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NFL'er's secret to playing well

The guest speaker in Scenic Middle School’s gym Friday afternoon was no stranger to public speaking.

Anthony Newman has performed in front of crowds numbering in the thousands, sweating, shoving and running as a defensive back with the University of Oregon Ducks and then three teams in the National Football League.

Several years now into retirement from football, Newman spends more time visiting Oregon schools to speak about healthy nutrition and regular exercise — it’s what brought him to the Central Point middle school during the district’s first week of school.

He told the students seated in the gym a story from his rookie season in the NFL. It was a September, his first game of the season against the Green Bay Packers, in 100-degree heat, he said. In his hurry to get ready for the game, Newman didn’t eat breakfast that day — he only drank a glass of orange juice.

He was moving slow and feeling bad, he said. He started to “get the shakes.” Eventually, his coach took him out of the game, and when the coach found out why Newman was playing off — because he hadn’t eaten enough that morning — Newman said he was fined for letting his team down.

“I was counting on myself and I couldn’t perform,” Newman said. He used that example to draw a comparison to kids’ needs to get through the school day focused, alert and performing well.

While waiting for kids to arrive before the assembly, Newman said he knows that children will sometimes be more absorbent to messages about healthy lifestyles when the encouragement comes from adults who aren’t their parents.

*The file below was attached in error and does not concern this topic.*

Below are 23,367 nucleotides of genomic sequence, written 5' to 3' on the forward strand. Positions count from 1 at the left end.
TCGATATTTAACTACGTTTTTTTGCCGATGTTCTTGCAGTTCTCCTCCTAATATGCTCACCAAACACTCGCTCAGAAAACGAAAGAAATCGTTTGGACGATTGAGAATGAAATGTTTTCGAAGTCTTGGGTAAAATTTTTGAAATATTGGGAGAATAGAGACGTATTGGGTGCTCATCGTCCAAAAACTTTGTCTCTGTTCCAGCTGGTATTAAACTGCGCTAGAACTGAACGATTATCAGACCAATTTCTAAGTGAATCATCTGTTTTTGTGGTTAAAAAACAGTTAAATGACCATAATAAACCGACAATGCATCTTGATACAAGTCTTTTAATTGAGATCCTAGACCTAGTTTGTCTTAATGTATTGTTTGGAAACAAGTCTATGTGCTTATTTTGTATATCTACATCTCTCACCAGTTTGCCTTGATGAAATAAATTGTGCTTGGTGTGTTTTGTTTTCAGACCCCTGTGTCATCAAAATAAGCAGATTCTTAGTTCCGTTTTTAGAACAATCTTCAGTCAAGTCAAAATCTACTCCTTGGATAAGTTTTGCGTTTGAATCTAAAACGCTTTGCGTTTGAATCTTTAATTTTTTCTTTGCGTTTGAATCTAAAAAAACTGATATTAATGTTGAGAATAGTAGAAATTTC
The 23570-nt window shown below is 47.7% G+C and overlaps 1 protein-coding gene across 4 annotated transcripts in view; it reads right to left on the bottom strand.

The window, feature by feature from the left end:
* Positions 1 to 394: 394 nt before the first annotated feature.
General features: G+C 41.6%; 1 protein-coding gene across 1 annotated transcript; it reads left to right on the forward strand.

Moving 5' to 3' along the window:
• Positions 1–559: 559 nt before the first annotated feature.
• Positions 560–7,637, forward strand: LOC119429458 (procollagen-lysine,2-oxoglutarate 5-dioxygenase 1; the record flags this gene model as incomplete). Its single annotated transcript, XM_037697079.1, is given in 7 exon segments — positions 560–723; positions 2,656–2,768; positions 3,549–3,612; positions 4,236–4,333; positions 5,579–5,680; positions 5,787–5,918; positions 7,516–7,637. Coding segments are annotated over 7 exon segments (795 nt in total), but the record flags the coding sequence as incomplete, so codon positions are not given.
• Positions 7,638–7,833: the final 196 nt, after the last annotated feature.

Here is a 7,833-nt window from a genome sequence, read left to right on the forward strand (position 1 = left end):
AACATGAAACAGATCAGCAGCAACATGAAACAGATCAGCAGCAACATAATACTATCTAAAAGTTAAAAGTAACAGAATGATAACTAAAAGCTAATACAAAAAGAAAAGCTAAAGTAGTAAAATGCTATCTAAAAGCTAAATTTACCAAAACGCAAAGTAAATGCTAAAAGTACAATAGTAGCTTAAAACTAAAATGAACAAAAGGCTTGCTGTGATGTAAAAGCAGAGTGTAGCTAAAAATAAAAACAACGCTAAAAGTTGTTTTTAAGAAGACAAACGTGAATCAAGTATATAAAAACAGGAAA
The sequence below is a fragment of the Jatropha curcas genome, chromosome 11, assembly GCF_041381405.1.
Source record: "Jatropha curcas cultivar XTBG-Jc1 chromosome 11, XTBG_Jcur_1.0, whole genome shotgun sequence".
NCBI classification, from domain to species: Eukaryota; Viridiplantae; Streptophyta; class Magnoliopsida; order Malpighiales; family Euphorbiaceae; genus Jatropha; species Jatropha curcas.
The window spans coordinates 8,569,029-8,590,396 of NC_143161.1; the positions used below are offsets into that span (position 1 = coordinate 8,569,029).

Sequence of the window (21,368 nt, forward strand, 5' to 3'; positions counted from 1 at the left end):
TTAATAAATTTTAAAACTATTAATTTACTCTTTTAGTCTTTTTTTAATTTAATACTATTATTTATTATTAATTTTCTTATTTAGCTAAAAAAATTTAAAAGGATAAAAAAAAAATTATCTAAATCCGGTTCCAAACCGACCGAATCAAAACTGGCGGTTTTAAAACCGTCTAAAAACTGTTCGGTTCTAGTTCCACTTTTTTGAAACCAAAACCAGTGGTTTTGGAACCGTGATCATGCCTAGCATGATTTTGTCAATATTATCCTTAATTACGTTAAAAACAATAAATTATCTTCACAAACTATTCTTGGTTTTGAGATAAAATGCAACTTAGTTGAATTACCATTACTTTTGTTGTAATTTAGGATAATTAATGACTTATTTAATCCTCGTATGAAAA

“I’ll tell them, ‘I’ll come back and talk to your teachers, talk to your administrators and see how you’re doing,’” he said.

Newman’s rallying cry to students in the Scenic gym was accompanied by another new arrival, now installed in the cafeteria. A salad bar with more efficient refrigeration equipment will allow the school to offer students more healthy options for their lunches and breakfasts.

Anne Leavens, the school district’s nutrition services supervisor, said the salad bar and the serving pans that came with it, all of which came provided by a grant from produce company Chelan Fresh, would be cost-prohibitive for the district on its own.

“To get a lot of (the pans) is exciting,” Leavens said. “It allows us to offer items that we normally wouldn’t put out there and it keeps it at a better quality.”

The new equipment can keep perishable foods cold for longer periods, lowering the risk of them spoiling.

Leavens said the new salad bar will also be used to boost offerings at the yogurt bar for breakfast.

Physical education, related to the other aspect of Newman’s talk, is also on the rise at Scenic. Brad Eaton, principal, said that the school recently expanded PE classes so that most students now have them year-round; before, most had PE only one trimester of the year. It also opened a new fitness center that Eaton said most students get into two or three times a week.

“Healthy kids learn better, they perform better,” he said. “It makes them a lot more successful in the classroom.”

Those impacts, the potential consequences of planting seeds of interest, are what Newman said drive him to visit schools across the state for these brief presentations and stories.

“That’s my joy,” he said.

Reach Mail Tribune reporter Kaylee Tornay at ktornay@rosebudmedia.com or 541-776-4497. Follow her on Twitter @ka_tornay.

Reach Mail Tribune reporter Kaylee Tornay at ktornay@rosebudmedia.com or 541-776-4497. Follow her on Twitter @ka_tornay.

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